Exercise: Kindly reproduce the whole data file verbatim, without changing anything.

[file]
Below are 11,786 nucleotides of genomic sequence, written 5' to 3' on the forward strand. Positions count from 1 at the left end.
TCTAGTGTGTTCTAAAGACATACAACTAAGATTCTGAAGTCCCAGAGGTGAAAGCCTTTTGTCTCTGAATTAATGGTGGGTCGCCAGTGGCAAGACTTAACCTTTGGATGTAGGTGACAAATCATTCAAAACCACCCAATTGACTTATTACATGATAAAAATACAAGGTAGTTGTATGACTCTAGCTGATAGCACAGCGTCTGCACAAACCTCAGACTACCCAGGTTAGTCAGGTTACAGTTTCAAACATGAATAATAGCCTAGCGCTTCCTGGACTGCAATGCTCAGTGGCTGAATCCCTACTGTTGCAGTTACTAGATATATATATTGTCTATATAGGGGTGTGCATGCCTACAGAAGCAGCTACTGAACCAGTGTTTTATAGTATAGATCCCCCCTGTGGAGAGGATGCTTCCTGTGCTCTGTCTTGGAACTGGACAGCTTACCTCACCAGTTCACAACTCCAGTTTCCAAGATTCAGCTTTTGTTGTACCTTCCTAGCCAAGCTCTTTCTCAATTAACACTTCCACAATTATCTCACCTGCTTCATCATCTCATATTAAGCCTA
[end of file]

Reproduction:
Below are 11,786 nucleotides of genomic sequence, written 5' to 3' on the forward strand. Positions count from 1 at the left end.
TCTAGTGTGTTCTAAAGACATACAACTAAGATTCTGAAGTCCCAGAGGTGAAAGCCTTTTGTCTCTGAATTAATGGTGGGTCGCCAGTGGCAAGACTTAACCTTTGGATGTAGGTGACAAATCATTCAAAACCACCCAATTGACTTATTACATGATAAAAATACAAGGTAGTTGTATGACTCTAGCTGATAGCACAGCGTCTGCACAAACCTCAGACTACCCAGGTTAGTCAGGTTACAGTTTCAAACATGAATAATAGCCTAGCGCTTCCTGGACTGCAATGCTCAGTGGCTGAATCCCTACTGTTGCAGTTACTAGATATATATATTGTCTATATAGGGGTGTGCATGCCTACAGAAGCAGCTACTGAACCAGTGTTTTATAGTATAGATCCCCCCTGTGGAGAGGATGCTTCCTGTGCTCTGTCTTGGAACTGGACAGCTTACCTCACCAGTTCACAACTCCAGTTTCCAAGATTCAGCTTTTGTTGTACCTTCCTAGCCAAGCTCTTTCTCAATTAACACTTCCACAATTATCTCACCTGCTTCATCATCTCATATTAAGCCTA